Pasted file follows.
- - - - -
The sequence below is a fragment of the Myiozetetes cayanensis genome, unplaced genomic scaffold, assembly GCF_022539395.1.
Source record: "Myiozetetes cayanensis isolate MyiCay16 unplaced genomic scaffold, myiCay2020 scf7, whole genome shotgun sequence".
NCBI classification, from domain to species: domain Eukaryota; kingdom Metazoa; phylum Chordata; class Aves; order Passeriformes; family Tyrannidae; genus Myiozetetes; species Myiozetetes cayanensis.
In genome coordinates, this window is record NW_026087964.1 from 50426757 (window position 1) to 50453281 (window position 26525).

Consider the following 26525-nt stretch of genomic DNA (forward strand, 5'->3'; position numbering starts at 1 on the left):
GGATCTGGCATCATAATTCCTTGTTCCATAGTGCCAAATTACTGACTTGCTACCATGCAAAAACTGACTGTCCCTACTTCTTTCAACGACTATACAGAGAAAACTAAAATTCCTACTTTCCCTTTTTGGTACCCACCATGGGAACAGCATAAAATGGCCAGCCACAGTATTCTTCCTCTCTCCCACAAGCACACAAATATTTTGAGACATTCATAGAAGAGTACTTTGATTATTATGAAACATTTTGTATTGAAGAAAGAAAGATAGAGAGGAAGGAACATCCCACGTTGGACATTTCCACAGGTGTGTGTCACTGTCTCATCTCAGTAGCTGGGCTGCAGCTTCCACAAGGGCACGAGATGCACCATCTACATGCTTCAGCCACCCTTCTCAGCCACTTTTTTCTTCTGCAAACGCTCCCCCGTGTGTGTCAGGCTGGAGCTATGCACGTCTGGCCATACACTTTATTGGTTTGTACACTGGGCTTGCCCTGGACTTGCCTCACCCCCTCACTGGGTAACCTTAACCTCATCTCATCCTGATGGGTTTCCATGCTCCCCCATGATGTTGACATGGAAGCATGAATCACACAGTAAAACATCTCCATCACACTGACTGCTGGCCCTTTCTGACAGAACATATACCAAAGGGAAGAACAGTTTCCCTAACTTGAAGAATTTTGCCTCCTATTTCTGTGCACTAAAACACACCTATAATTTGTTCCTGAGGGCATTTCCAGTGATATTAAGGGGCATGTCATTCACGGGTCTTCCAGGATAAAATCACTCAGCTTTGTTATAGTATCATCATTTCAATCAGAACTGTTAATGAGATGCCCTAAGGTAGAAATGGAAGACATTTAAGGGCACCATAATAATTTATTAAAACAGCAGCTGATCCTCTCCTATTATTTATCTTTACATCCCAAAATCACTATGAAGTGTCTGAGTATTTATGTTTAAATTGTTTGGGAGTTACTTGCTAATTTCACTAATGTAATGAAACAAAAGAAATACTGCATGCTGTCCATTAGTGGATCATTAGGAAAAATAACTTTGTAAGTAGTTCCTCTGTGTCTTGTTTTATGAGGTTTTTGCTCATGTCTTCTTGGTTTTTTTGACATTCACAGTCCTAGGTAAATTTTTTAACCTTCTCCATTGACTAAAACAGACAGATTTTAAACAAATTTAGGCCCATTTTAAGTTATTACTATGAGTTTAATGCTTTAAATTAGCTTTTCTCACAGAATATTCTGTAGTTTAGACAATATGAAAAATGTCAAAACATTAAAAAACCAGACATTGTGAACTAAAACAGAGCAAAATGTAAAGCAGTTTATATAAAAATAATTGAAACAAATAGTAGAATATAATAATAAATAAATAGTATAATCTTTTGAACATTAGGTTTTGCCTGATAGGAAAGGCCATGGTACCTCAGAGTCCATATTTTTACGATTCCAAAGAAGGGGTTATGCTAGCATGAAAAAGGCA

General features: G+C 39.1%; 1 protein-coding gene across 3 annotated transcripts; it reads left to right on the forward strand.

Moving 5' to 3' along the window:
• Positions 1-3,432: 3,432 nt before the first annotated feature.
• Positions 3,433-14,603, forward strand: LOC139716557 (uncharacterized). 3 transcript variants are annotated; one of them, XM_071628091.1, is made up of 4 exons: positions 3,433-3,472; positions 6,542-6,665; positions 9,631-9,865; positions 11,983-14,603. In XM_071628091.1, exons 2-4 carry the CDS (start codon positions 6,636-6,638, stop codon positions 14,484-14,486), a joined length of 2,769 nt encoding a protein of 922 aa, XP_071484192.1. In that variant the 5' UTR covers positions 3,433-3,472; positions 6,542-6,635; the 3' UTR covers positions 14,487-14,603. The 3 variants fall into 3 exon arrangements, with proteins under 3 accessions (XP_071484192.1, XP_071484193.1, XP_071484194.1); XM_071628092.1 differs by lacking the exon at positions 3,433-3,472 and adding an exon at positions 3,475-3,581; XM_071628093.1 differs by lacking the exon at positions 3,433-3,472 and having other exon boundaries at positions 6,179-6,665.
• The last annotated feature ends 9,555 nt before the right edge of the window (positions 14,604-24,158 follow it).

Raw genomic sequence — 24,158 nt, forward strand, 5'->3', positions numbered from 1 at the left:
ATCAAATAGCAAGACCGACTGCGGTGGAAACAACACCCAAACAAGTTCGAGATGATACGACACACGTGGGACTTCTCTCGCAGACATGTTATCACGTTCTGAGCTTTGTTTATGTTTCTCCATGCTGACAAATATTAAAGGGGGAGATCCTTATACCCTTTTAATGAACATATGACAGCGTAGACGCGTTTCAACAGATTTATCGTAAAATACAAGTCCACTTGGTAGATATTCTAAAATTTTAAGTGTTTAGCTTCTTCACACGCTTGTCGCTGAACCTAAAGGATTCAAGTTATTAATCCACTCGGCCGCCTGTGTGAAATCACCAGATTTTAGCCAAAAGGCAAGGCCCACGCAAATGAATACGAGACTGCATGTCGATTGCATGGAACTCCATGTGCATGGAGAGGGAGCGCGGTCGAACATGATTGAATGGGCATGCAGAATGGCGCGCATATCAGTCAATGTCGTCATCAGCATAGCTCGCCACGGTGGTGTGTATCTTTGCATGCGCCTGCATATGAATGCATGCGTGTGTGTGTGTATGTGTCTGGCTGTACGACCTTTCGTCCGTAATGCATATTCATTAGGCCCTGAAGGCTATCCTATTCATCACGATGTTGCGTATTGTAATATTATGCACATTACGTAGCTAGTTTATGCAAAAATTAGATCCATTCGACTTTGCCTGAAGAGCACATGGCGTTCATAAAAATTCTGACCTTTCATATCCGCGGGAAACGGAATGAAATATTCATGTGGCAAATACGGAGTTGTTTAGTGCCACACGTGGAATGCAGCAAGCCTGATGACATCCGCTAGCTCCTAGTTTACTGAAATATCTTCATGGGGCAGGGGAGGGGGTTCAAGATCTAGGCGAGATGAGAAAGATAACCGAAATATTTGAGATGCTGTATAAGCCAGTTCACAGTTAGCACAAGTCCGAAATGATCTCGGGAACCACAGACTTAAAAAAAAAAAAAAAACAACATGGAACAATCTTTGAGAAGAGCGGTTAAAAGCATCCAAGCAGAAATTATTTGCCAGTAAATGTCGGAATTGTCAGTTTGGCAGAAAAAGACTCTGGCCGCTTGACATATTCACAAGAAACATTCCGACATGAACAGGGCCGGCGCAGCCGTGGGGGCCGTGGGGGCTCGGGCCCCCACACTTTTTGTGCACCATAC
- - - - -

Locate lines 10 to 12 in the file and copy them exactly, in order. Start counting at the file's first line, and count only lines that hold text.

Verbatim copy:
• Positions 3,433-14,603, forward strand: LOC139716557 (uncharacterized). 3 transcript variants are annotated; one of them, XM_071628091.1, is made up of 4 exons: positions 3,433-3,472; positions 6,542-6,665; positions 9,631-9,865; positions 11,983-14,603. In XM_071628091.1, exons 2-4 carry the CDS (start codon positions 6,636-6,638, stop codon positions 14,484-14,486), a joined length of 2,769 nt encoding a protein of 922 aa, XP_071484192.1. In that variant the 5' UTR covers positions 3,433-3,472; positions 6,542-6,635; the 3' UTR covers positions 14,487-14,603. The 3 variants fall into 3 exon arrangements, with proteins under 3 accessions (XP_071484192.1, XP_071484193.1, XP_071484194.1); XM_071628092.1 differs by lacking the exon at positions 3,433-3,472 and adding an exon at positions 3,475-3,581; XM_071628093.1 differs by lacking the exon at positions 3,433-3,472 and having other exon boundaries at positions 6,179-6,665.
• The last annotated feature ends 9,555 nt before the right edge of the window (positions 14,604-24,158 follow it).

Raw genomic sequence — 24,158 nt, forward strand, 5'->3', positions numbered from 1 at the left: